Public cost protection schemes covered about 64% of EU pharmaceutical expenses, but there was disparity in coverage between EU countries. Public coverage of medicines was greater than 80% in some northern and western European states, such as Germany, but lower in countries such as Bulgaria and Cyprus, which paid less than 25% of their citizens’ medicine expenses.

 

The report acknowledges the cost benefits derived from using generic medicines and encourages EU countries to take steps towards using them. The market for these products has grown rapidly since the 2000s. In countries, such as Portugal and Spain, where generic drugs had little or no presence in 2000, generic spending rose to cover more than 40% of the market in 2014.

 

More than 70% of medicines used (in volume terms) in the UK, Germany, the Netherlands and Slovakia were generic in 2014, but these products represented only around 20% of the market in other countries such as Italy and Greece, the report notes.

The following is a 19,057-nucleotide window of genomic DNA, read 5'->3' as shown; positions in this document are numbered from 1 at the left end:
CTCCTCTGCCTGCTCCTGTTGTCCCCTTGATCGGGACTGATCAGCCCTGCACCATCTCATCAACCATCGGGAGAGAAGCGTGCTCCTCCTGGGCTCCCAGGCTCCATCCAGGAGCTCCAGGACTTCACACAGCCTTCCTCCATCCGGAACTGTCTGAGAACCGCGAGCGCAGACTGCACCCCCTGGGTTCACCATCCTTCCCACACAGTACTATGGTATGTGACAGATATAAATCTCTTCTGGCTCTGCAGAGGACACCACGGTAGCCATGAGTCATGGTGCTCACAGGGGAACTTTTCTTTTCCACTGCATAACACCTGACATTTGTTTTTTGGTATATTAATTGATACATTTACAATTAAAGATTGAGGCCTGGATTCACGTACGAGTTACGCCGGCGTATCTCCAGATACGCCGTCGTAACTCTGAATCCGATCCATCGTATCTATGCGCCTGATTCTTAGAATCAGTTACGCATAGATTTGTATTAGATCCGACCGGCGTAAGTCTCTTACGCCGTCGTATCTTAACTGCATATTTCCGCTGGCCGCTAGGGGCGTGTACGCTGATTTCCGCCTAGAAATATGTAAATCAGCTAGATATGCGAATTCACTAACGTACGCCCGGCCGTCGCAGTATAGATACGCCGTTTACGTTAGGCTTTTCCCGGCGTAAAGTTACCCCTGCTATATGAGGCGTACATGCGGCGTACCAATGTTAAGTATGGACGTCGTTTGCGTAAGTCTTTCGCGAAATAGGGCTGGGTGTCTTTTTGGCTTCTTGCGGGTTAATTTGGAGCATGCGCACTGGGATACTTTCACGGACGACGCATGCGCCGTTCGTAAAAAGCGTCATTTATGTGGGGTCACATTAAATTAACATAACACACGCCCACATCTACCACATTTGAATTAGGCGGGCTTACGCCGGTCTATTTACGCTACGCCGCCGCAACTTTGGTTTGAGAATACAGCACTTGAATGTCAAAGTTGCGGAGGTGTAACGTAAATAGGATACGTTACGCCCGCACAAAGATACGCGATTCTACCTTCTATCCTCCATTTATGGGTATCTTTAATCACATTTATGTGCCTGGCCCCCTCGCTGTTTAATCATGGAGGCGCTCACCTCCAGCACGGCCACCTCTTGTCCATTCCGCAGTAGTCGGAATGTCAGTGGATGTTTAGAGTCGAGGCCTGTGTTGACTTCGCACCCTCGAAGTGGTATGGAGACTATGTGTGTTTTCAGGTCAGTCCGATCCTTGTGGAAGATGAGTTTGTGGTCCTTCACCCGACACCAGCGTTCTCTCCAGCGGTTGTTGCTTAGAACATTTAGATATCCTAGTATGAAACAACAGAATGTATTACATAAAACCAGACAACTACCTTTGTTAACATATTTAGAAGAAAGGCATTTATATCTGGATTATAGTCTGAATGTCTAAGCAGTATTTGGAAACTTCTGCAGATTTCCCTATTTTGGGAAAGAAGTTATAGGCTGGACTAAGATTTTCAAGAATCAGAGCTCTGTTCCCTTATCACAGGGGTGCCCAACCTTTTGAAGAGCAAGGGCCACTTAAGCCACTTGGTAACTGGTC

“All EU countries see the development of generic markets as a good opportunity to increase efficiency in pharmaceutical spending, but many do not fully exploit the potential of generics”, says the report.

 

The report presents a wide range of indicators of health and health systems in the EU, including increased life expectancy. Specifically, the report states that life expectancy across the EU has risen by 6 years from an average of 74.2 years in 1990, to around 80.9 years in 2014. However, it notes that there is inequality between western countries with the highest life expectancy, compared with countries in central and eastern Europe, where people die at a younger age.

HDA UK Media And Political Bulletin – 1 December 2016